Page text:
JFK Assassination: A Governmental Conspiracy to Conceal the Facts About the Public Execution (1988)

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The theory that former CIA agent and Watergate burglar E. Howard Hunt was a participant in the assassination of Kennedy garnered much publicity from 1978 to 2000. In 1981, Hunt won a libel judgment against Liberty Lobby's paper The Spotlight, which in 1978 printed an allegation by Victor Marchetti stating that Hunt was in Dallas on the day of the assassination and suggesting Hunt's involvement in a conspiracy; the libel award was thrown out on appeal and the newspaper was successfully defended by Mark Lane in a second trial. After Hunt's death in 2007, an audio-taped "deathbed confession" in which Hunt claimed first-hand knowledge of a conspiracy, as a co-conspirator, was released by his son Saint John Hunt. In the confession, Hunt claimed to have been a "bench warmer" in Dallas during the events, and he named several high-level CIA operatives as those who likely carried out the logistics of the assassination. Hunt named Vice President Lyndon Johnson as the most likely figure behind the main impetus of the conspiracy. The authenticity of the confession was met with some skepticism.

Conspiracy theorists consider four or five groups, alone or in combination, to be the primary suspects in the assassination of Kennedy: the CIA,[312][313] the military-industrial complex,[312][313] organized crime,[312][313][314] the government of Cuba led by Fidel Castro,[313][314][315] and Cuban exiles.[313] Other domestic individuals, groups, or organizations implicated in various conspiracy theories include Lyndon Johnson,[315][313][314] George H. W. Bush,[313][314] Sam Giancana,[315] Carlos Marcello,[316] J. Edgar Hoover,[314] Earl Warren,[315] the Federal Bureau of Investigation,[313] the United States Secret Service,[313][314] the John Birch Society,[313][314] and far-right wealthy Texans.[313] Some other alleged foreign conspirators includes, the KGB and Nikita Khrushchev,[315][313] Aristotle Onassis,[314] the government of South Vietnam,[317] and international drug lords,[313] including a French heroin syndicate.[317]

Soon after the assassination of President Kennedy, Oswald's activities in New Orleans, Louisiana, during the spring and summer of 1963, came under scrutiny. Three days after the assassination, on November 25, 1963, New Orleans attorney Dean Andrews told the FBI that he received a telephone call from a man named Clay Bertrand, on the day of the assassination, asking him to defend Oswald.[318][319] Andrews would later repeat this claim in testimony to the Warren Commission.[320]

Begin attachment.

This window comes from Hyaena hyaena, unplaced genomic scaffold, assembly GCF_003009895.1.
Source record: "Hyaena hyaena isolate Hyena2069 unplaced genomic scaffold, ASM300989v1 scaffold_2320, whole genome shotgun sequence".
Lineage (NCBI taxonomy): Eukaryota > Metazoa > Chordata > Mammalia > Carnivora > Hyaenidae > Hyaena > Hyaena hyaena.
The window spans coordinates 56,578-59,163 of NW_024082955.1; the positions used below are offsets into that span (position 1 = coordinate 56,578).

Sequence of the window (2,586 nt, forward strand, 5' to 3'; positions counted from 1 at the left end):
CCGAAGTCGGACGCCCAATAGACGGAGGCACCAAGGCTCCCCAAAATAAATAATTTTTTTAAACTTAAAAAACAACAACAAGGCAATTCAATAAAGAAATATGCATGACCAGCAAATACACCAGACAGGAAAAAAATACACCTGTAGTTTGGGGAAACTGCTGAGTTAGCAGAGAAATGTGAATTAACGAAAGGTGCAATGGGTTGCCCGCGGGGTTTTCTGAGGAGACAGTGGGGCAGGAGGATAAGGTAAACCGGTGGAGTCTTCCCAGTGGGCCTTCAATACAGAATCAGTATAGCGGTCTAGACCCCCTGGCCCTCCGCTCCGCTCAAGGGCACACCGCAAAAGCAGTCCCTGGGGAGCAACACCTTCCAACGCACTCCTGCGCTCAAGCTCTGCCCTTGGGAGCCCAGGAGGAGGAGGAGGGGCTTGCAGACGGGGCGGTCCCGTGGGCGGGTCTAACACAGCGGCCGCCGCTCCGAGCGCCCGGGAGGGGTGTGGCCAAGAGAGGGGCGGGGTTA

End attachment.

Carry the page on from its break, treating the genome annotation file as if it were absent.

Also, in late November 1963, an employee of New Orleans private investigator Guy Banister named Jack Martin began making accusations that fellow Banister employee David Ferrie was involved in the JFK assassination. Martin told police that Ferrie "was supposed to have been the getaway pilot in the assassination."[321] He said that Ferrie had outlined plans to kill Kennedy and that Ferrie might have taught Oswald how to use a rifle with a telescopic sight. Martin claimed that Ferrie had known Oswald from their days in the New Orleans Civil Air Patrol, and that he had seen a photograph, at Ferrie's home, of Oswald in a Civil Air Patrol group.[322] Ferrie denied any association with Oswald.[323]

It was later discovered that Ferrie had attended Civil Air Patrol meetings in New Orleans in the 1950s that were also attended by a teenage Lee Harvey Oswald.[324] In 1993, the PBS television program Frontline obtained a photograph taken in 1955 (eight years before the assassination) showing Oswald and Ferrie at a Civil Air Patrol cookout with other C.A.P. cadets.[324] Whether Oswald's and Ferrie's association in the Civil Air Patrol in 1955 is relevant to their later possible association in 1963 is a subject of debate.[324][325]

According to several witnesses, in 1963, both Ferrie and Banister were working for lawyer G. Wray Gill on behalf of Gill's client, New Orleans Mafia boss Carlos Marcello, in an attempt to block Marcello's deportation to Guatemala.[326][327] On the afternoon of November 22, 1963 – the day John F. Kennedy was assassinated and the day Marcello was acquitted in his deportation case – New Orleans private investigator Guy Banister and his employee, Jack Martin, were drinking together at a local bar. On their return to Banister's office, the two men got into a heated argument. According to Martin, Banister said something to which Martin replied, "What are you going to do – kill me like you all did Kennedy?". Banister drew his .357 magnum revolver and pistol-whipped Martin several times. Martin, badly injured, went by ambulance to Charity Hospital.

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